Bartenders spend too much time making one cocktail, says Ethan Leslie Leong

Before sombre, elegant craft bartending, there was crazy, circus-y flair bartending, and Ethan Leslie Leong was its king. The confident head honcho of Maison Ikkoku has come a long way since juggling shakers and consulting at Singapore’s high-end clubs, but he’s still got plenty of edge. Head honcho of Maison Ikkoku tells us about the glory days of bartending in Singapore in the ’90s, his brand new bar Fort and his tumultuous beginnings in Malaysia.

Back in the ’90s I was training as a chef, but I got tired of cooking and moved into the bar industry. Within a year, I represented Singapore in the 1997 world finals of a flair bartending competition in Birmingham. I was nervous because the night before I had just won the competition in Singapore and the next day, I was in Birmingham doing the world finals.

The people were exactly like soccer fans. It looked like a stadium with two big screens and a thousand people watching. They even brought air horns while you were doing your shift. I never expected it to be so grand.

Back then there weren’t many cocktail bars. It was all about showmanship and how you treated your guests. We were like rock stars. When we walked in a bar, everyone shouted and the girls would clap and try to get our attention.

We could get a stranger to lie down on the bar top, put cream on their bodies and get another person to take shots. It was like we were magicians who hypnotized strangers to do crazy things.

Bartenders now spend too much time making one cocktail. Let’s be sensible, if one drink takes 20 minutes, you have to also be sensitive towards your customers’ time.

I cooked in a Chinese restaurant first and then moved to a Western steakhouse. I could turn over 500 people in one lunchtime service. I could handle sirloins, tenderloins, lamb, pork chops in all sorts of doneness from rare to medium-well and well done.

If I had to cook a meal for a first date I would cook steak, paired with a cocktail like a Negroni.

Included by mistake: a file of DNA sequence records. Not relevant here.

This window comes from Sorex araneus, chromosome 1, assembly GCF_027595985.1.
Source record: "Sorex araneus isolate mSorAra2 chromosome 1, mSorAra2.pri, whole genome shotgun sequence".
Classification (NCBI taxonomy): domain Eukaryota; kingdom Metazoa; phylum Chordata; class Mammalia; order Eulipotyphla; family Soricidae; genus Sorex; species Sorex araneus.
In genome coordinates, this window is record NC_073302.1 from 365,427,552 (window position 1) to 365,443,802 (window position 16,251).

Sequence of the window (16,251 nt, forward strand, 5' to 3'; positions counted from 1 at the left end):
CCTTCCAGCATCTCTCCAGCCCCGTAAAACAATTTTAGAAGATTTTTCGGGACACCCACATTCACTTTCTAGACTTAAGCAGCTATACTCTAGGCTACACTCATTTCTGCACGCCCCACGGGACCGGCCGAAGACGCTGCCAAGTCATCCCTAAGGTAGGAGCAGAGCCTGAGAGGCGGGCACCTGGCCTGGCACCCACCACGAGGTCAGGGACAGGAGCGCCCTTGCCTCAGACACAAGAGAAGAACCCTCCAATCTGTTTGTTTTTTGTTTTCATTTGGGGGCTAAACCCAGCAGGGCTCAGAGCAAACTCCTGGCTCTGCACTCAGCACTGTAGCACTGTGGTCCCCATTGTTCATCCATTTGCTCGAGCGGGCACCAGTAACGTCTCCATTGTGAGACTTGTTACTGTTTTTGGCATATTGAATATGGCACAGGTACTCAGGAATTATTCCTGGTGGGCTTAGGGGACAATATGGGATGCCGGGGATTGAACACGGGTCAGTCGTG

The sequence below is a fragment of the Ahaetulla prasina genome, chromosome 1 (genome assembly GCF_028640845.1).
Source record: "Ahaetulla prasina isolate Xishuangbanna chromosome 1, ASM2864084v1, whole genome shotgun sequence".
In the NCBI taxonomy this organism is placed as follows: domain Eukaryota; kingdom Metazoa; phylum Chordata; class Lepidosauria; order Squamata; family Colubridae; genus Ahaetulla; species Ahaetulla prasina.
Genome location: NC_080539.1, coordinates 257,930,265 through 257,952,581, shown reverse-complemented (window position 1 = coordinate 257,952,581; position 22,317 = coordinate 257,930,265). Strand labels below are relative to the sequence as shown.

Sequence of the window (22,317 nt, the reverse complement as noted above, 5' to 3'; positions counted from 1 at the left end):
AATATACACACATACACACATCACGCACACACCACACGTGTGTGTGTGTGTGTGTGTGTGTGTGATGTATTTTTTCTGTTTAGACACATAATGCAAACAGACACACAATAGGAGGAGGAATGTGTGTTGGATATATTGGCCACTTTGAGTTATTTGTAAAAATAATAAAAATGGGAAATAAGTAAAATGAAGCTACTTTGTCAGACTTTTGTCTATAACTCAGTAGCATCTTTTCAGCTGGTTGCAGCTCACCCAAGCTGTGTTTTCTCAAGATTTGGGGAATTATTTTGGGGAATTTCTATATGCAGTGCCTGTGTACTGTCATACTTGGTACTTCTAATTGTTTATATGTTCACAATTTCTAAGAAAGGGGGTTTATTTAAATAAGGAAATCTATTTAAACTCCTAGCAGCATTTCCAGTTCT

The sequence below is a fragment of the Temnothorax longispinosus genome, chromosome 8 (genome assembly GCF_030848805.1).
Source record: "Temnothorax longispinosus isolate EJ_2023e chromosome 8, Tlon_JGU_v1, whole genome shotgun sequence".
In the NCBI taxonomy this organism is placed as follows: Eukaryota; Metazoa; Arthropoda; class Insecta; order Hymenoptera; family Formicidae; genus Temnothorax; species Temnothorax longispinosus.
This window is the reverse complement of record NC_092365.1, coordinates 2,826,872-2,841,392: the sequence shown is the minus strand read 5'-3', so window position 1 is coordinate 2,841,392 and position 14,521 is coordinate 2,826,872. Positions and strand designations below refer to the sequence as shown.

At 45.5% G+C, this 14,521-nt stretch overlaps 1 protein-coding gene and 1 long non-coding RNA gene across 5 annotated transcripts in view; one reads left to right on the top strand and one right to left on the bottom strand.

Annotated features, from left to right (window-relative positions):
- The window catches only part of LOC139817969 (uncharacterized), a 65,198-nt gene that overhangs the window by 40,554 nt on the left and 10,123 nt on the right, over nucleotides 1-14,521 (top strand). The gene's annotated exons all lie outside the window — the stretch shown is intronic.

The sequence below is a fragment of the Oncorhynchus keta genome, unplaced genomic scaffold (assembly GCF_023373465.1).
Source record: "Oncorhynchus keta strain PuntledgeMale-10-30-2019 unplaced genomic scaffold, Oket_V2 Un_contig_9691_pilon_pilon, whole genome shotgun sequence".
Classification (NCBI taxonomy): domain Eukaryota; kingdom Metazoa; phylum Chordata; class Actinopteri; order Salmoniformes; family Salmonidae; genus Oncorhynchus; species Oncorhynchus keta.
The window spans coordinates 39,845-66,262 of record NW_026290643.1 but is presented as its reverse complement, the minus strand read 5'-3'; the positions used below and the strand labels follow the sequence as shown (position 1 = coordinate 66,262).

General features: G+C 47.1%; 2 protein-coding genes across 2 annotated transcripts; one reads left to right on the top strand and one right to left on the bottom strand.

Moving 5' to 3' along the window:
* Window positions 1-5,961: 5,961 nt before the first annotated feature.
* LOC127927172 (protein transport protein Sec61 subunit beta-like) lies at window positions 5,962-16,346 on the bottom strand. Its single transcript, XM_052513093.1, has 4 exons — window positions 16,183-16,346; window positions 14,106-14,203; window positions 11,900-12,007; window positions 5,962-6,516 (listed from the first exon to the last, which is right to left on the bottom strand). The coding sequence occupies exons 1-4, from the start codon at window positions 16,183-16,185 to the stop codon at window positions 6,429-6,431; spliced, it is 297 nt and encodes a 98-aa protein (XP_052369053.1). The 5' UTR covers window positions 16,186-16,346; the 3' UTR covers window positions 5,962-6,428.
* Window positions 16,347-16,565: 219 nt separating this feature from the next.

I tell my staff that they have to balance everything. If you’ve eaten too many carbs, you better go to the gym. If you’re not spending with your family, you better take a full day off, or if you haven’t spent time with your girlfriend, give her a call. It’s called balancing skills and it translates to balancing cocktails, too.

I decided to design Fort myself without ever studying interior design or graduating from an arts school. You just have to go through many sleepless nights and keep on thinking and rethinking the structure, layout and design. The tough part is that once it’s built, you can’t ever change it.

Some bar owners open a bar just so they have a place to drink their own cocktails. You should just buy the bottle and drink it at home. It’s less investment. But they just want a place to treat their friends at a bar because it’s a cool thing to do.

I was born in Malaysia but on March 15, 1993, my mom bought me a one-way train ticket to Singapore with $300. I just packed three sets of clothes and a pair of slippers and she sent me off. I was only 17 years old. I’ve been through all the hardship and all the traditional Chinese family drama. I got beaten when I didn’t go to school, so I started working in a Chinese restaurant in Mountbatten Road.

Working in a Chinese restaurant, I had to kill 120 pomfrets, chickens and ducks every morning. In those days, the restaurant business was good, and they asked me to kill a lot of things that the supplier delivered each morning.

The world’s most expensive cocktail wasn’t my idea. A club director wanted me to create a drink because the big spenders were buying too much Champagne, and they couldn’t keep up with demand. When he asked me to create an expensive cocktail, I thought it would be just another expensive cocktail. Then he told me, “$35,000 per glass.”

I was in the Maldives to consult for a cocktail bar recently. I thought to myself, “What the hell is this island?” Because everything was white: the sharks were white, the stingrays were white, even the unagi was white.